They say we are in the Golden Age of comics reprinting, and 2013 was certainly a banner year for this, and publishers like Fantagraphics, Dark Horse and IDW are out there doing an amazing job in representing the classic strips and forgotten comics of the past. From the Ditko Library, the American Library of Comics, Yoe Books, the EC Library, Artists Editions, Masterworks, Archives, the Simon & Kirby Library and more. One wonders if the well will ever run dry, but then there will be an announcement of another archival collection to remind one of how much material is actually out there left to be unearthed.
Here are the ones I really enjoyed:
Paul Joins the Scouts (Conundrum Press) By Michel Rabagliati
The original French publication is only a year old, so it’s great to see Conundrum keeping on top of these books as they are released, and I hope they have a chance to reissue the earlier volumes in the Paul series that were originally published by D+Q. While I can read French, sometimes the context is lost, so reading them in English helps – and the ending to this particular entry into the series is very powerful and quite sad.
Prince Valiant Vol. 7: 1949-50 (Fantagraphics) by Hal Foster
The first of two Foster books on my list, Prince Valiant is lush and vibrant, more powerful than ever in these remastered volumes. The detail that Foster put into this strip is astounding, and it’s great to be able to view these pages at the larger sized 11 x 17 format of these collections.
Tarzan: The Sunday Comics 1931-1933 (Dark Horse) by Hal Foster
Edgar Rice Burroughs personally selected Canadian artist Hal Foster to be the illustrator of the comic strip starring his famous Ape Man, one of the first of the 20th century’s pop culture star adventure heroes. Novels, movies and more were turning Tarzan into a household name but it was his comic strip that brought the adventures right into every home and made him a sensation. In turn, it would make Foster one of the most well known and well admired adventure strip cartoonists in the world, and his turn on Tarzan gave him the clout to be handed his chance at a character of his own making a decade plus later by the most powerful publishing figure of the print era (Wm. Randolph Hearst). Dark Horse presents these pages for the first time in tabloid format and the results are spectacular, if only they had been able to retain the extras that were featured in the NBM versions from the 1990’s. This book is massive, about the size of an IDW Artist’s Edition (~12 inches by 18 inches).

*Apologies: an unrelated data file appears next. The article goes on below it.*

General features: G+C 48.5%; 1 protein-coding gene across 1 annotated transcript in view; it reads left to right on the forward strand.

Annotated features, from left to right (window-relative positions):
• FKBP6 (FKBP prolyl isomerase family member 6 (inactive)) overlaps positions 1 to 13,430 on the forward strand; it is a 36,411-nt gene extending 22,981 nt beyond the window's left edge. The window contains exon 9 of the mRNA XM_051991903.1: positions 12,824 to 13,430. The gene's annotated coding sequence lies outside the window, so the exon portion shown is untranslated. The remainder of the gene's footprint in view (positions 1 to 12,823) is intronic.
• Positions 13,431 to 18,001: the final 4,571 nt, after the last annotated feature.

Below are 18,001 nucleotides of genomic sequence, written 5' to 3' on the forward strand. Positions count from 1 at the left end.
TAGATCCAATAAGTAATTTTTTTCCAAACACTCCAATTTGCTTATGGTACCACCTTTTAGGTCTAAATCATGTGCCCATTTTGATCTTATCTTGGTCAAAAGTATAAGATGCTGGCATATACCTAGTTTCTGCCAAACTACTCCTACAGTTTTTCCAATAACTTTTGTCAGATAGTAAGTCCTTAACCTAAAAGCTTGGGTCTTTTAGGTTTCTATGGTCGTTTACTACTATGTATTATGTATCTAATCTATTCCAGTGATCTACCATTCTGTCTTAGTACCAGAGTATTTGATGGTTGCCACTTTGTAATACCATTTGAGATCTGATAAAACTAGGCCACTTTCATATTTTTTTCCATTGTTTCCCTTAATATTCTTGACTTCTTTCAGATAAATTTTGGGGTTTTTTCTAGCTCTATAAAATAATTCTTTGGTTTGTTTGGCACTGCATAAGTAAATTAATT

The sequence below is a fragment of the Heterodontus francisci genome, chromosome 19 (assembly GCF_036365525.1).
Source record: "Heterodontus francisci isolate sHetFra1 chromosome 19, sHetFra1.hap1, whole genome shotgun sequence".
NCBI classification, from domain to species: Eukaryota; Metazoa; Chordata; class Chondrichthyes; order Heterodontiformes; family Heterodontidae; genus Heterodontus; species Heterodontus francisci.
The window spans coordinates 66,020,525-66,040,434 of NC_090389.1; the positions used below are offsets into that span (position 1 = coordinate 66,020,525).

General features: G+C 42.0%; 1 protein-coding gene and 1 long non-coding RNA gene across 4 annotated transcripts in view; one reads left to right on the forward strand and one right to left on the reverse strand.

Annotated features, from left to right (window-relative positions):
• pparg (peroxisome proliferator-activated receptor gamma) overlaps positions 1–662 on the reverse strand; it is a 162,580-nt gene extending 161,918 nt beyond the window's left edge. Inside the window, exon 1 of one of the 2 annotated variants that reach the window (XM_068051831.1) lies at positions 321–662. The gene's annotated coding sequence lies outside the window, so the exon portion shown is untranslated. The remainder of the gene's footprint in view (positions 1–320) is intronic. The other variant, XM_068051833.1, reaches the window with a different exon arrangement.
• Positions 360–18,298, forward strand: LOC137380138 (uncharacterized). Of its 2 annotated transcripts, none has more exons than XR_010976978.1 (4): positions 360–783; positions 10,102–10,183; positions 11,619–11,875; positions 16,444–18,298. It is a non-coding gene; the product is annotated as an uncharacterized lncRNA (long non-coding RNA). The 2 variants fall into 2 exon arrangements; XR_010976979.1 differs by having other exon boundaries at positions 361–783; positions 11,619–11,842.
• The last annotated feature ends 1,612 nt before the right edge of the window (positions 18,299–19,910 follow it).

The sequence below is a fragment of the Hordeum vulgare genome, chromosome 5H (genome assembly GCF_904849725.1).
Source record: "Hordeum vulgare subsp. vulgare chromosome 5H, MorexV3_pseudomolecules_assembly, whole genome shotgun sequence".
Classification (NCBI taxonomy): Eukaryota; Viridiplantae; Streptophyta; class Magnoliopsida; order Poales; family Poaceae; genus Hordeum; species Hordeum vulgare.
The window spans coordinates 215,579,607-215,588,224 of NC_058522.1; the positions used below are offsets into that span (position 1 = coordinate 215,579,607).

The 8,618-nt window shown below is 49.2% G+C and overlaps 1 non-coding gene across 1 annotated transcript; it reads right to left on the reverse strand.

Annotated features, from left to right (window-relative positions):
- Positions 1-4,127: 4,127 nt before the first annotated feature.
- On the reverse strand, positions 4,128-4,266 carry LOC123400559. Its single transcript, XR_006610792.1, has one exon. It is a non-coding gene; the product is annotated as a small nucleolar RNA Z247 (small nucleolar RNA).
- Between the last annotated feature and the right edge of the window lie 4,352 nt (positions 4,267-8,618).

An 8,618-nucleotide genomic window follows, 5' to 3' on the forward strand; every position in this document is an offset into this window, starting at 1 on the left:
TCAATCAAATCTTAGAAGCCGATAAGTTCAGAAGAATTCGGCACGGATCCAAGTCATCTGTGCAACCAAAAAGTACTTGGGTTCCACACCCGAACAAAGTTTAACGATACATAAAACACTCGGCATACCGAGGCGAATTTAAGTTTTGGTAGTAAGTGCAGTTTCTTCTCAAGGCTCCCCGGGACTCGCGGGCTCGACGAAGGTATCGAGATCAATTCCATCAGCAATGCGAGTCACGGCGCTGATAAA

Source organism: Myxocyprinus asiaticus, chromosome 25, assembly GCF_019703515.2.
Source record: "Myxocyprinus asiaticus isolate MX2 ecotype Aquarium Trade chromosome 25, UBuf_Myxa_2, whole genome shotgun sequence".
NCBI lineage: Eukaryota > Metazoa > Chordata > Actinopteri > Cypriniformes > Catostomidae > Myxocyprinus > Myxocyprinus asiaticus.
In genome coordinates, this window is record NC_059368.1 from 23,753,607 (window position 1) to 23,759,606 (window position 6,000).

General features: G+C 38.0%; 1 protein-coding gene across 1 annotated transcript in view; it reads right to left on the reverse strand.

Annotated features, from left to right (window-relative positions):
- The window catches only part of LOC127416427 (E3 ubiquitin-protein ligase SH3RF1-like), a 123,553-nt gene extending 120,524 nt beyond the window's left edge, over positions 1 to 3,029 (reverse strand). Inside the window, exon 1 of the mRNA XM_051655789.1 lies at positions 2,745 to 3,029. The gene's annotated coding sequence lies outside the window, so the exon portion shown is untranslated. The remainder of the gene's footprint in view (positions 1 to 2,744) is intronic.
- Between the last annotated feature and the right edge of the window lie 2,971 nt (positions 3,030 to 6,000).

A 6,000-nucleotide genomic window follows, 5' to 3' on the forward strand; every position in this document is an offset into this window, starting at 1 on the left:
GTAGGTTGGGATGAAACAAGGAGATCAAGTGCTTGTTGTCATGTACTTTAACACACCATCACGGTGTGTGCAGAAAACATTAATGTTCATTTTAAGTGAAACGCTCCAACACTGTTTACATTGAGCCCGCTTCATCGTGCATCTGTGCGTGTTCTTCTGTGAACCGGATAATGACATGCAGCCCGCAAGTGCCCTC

Best of EC Comics Artists Edition (IDW) by Various
Probably the standout volume in a very good year for the Artists Edition program, with the MAD AE, Jack Davis EC Stories, Mark Schulz Xenozoic Tales and more all being amazing collections of craft. On the other hand, 2013 was a bit of a shark-jumping year for the program with a couple of duds (Bone, Tor) and some fans of the series telling me they are taking a break — but for a select group of collectors (including myself), these are real treasures. Hard to sore treasures, but treasures nonetheless. One collector picked up three copies of this edition so that he could slice up two and frame the stories and covers around his home and keep one safe to read.
Scott Pilgrim Vol. 4: Scott Pilgrim Gets it Together HC (Oni Press) by Bryan Lee O’Malley and Nathan Fairbairn
If you are avoiding these remastered and coloured hardcovers, thinking that the original black and white trade paperbacks are good enough then you are WRONG. Just plain WRONG. Nathan Fairbairn’s colours are transcendent and the books are a revelation in this new format. Do yourself a favour and reconsider. Plus, the extras are fun.
Many honourable mentions like the Walt Disney’s Mickey Mouse by Floyd Gottfredson hardcovers – especially the two color sundays volumes, the Flash Gordon/Jungle Jim collections from IDW, the EC Library collections from Fantagraphics, and Titan’s Marada the She-Wolf.
Marvel has done a great job in getting their Marvel Masterworks out in both hardcover and softcover format, it’s unfortunate that the pool of collectors for the hardcover collections is shrinking, but there has been growing interest in the softcover volumes at the Lounge this year.
DC Comics – get your Archives program up and running again. At the very least, get more volumes of the Golden Age Superman, Batman, Captain Marvel/Shazam and Wonder Woman comics out there along with more silver age Batman/Superman/Wonder Woman. Would love to see collections of the Silver Age Spectre and one of the Bat Lash comics. The Legends of the Dark Knight spotlight collections are fun, but pricey.